Has Covid-19 Burst the Expat Bubble?

Anecdotally, the answer to has Covid-19 burst the expat bubble is that, for many, yes it has. Plenty of expats, like us, are still bobbing along, however, we know of other families whose expat bubble burst with a sudden bang, leaving the rose tinted glasses of their lives abroad shattered for good.

rose tinted glasses

There are several major push factors driving global nomads homeward, including job losses, schooling, healthcare concerns or political instability. Equally so, there are other factors pulling expats home, family reasons probably being the biggest one. For others still, the added layers of uncertainty, bureaucracy and stress on top of the regular expat hurdles were the straws that finally broke the camels’ back. These expats have decided that the pros no longer outweigh the cons, prompting them to cut their assignments short.

If you are an expat and you have a moment, please choose an option in the poll below or drop a comment at the end of the post. Otherwise, just scroll down to continue reading.

Expat Unemployment

Unemployment has forced plenty of expats to return home.

Losing your job is rarely a pleasant experience. Generally, a sudden job loss results in financial hardship and the need to find alternative employment.

In expat circles, your visa status is often tied to your job. Therefore, no job means no visa and the consequence is the need to uproot every aspect of your life and return home at short notice. This means that not only do you lose your job, but also your community, your child’s school, your home, even your phone number – all at the same time.

Conversely, other nomads have found themselves locked out of their host country when borders closed, with no foreseeable way to get back in any time soon meaning they have had to give up their job and ask friends or employers to pack up on their behalf. With goodbyes unsaid and their time cut short, these expats have not had closure.

Family Life and/or Responsibilities

For others, the ongoing disruption to family life has become too big a burden. Plenty of expat families have been apart for months and months, with no end in sight. Our nuclear family spent 5 months apart in 2020 due to border closures and it’s pushing two years since we’ve seen manyof our nearest and dearest.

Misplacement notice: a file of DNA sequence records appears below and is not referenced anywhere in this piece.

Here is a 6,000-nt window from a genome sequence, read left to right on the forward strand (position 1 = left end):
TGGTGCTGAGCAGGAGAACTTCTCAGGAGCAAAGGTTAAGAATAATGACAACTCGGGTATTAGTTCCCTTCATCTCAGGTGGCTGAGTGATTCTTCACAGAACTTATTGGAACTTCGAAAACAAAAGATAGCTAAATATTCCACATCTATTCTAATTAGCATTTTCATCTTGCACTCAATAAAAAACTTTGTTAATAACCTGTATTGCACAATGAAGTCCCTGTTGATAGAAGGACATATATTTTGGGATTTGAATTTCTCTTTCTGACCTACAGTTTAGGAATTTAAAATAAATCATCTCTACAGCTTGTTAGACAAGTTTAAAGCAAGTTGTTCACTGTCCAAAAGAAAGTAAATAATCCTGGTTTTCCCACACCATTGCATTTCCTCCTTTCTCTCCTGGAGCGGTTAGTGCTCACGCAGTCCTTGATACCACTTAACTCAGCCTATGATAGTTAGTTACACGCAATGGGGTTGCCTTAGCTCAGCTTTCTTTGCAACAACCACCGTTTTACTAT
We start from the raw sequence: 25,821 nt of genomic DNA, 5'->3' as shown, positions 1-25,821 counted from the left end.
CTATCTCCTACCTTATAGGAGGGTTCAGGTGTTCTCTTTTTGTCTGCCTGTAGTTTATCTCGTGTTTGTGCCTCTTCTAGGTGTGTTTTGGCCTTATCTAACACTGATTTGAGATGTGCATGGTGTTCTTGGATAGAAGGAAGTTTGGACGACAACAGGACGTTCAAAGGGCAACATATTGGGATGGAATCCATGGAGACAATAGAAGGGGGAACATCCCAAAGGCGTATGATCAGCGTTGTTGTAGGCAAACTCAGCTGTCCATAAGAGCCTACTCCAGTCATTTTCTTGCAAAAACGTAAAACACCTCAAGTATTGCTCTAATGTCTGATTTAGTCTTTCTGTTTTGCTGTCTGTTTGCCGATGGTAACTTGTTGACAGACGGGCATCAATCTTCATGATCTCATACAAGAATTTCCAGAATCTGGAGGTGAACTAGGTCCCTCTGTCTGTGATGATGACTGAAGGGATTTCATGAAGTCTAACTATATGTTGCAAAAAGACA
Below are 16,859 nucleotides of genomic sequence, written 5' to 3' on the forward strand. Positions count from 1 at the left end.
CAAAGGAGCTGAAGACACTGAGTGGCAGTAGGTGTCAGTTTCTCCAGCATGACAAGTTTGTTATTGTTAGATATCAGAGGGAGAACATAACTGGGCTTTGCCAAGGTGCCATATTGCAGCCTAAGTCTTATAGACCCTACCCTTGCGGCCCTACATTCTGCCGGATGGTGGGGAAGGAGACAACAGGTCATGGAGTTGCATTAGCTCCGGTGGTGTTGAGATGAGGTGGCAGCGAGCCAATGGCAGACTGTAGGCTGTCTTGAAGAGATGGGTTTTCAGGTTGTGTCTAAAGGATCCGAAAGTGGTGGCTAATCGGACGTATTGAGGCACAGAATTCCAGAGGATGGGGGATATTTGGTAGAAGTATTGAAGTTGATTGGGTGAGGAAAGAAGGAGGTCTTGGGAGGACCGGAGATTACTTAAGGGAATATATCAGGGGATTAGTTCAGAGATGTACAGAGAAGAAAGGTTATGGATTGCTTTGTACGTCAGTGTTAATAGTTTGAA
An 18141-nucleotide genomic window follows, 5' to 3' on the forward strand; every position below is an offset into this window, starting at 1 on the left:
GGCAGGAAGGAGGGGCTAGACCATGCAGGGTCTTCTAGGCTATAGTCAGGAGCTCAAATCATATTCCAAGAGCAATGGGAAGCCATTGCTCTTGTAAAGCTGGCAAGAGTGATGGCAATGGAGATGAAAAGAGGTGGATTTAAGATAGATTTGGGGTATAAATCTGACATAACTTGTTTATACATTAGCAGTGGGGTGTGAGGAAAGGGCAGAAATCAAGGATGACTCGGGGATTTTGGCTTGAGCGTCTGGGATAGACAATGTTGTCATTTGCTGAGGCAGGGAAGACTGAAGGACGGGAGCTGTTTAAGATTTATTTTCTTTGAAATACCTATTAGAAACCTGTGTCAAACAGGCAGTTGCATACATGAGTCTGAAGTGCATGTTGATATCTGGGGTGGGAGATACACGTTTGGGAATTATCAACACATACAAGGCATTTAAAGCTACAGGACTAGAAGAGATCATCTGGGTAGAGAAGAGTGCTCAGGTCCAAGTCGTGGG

Equally, for those with with elderly or sick relatives or children at boarding school, the pull to return home has grown stronger.


Every country has handled the pandemic differently, but most kids have experience school closures and the lucky ones have had online lessons. Some parents have chosen to return to their home country where schools are open, preferring the continuity of their child’s education. Conversely, others have returned to their home country where schools remain closed/have tougher Covid restrictions because they feel more comfortable that their children are not at risk in a classroom environment.

Relocation Woes: Moving Internationally During Covid-19

International relocation is stressful, international relocation during a pandemic is a new and special kind of stress-test, because of the added difficulty of finding community and connection amidst online schooling and lockdowns. Then of course there is also the added layers of paperwork and constantly moving goal posts in terms of paperwork needed for travel and vaccine and quarantine requirements and the increasing hoops to jump through to move pets and personal effects.

Lack of Community and Connection

Moving is isolating and lonely at the best of times, but for those who moved in recent months, depending on their destination, there have been limited opportunities to kick start their new network. In some cases, this lack of connection has proven too much, causing expats to give up and go home.

Additional Moving Costs and Red Tape Hurdles

The costs and in some cases restrictions on relocating pets have suddenly added to the burdens of global living. Panicked pet-parents have been trying to find new routes, pet companions for unaccompanied pets or even new homes for their furry friends in scenarios where transporting pets has become too complicated, costly or impossible.